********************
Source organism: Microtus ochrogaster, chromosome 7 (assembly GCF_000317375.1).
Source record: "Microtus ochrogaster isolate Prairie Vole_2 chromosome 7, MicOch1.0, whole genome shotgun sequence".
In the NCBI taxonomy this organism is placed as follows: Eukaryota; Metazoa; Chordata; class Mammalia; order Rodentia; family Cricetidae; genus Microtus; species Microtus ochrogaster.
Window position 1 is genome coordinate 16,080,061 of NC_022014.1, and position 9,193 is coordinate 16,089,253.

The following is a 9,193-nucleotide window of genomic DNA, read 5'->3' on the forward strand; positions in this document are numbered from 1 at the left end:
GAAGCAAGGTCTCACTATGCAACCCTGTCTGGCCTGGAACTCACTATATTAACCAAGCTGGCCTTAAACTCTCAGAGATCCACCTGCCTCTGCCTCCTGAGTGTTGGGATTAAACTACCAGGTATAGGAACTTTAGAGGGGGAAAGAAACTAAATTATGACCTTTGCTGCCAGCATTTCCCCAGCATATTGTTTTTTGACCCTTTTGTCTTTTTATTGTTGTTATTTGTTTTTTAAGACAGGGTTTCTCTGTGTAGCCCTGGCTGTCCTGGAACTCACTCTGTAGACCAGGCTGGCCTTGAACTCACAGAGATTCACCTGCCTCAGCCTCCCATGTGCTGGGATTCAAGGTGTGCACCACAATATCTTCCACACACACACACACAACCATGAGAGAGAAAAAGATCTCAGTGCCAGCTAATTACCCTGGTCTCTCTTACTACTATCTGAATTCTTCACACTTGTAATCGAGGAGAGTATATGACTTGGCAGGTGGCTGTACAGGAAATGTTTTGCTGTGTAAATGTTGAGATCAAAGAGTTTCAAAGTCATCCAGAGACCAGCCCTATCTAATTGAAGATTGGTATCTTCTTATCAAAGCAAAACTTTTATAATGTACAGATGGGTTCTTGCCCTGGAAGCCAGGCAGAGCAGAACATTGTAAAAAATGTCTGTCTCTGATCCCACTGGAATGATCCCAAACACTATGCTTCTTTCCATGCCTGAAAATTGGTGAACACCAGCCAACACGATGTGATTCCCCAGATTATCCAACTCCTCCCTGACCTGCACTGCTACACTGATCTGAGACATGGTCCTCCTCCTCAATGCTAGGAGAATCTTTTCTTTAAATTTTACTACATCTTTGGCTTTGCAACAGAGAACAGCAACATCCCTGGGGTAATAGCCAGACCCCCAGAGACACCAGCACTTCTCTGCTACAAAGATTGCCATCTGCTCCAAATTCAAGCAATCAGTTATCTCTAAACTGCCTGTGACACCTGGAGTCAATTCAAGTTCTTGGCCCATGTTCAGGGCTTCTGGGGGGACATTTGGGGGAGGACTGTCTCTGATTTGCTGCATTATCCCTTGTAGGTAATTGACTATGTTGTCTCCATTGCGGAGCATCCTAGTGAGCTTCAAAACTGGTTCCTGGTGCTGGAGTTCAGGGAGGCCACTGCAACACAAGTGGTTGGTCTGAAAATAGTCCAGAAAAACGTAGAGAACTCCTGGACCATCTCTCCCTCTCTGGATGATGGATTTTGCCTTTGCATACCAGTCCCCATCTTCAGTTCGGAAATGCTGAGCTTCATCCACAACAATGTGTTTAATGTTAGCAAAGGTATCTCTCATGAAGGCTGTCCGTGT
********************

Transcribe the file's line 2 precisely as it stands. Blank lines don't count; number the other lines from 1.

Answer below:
Source record: "Microtus ochrogaster isolate Prairie Vole_2 chromosome 7, MicOch1.0, whole genome shotgun sequence".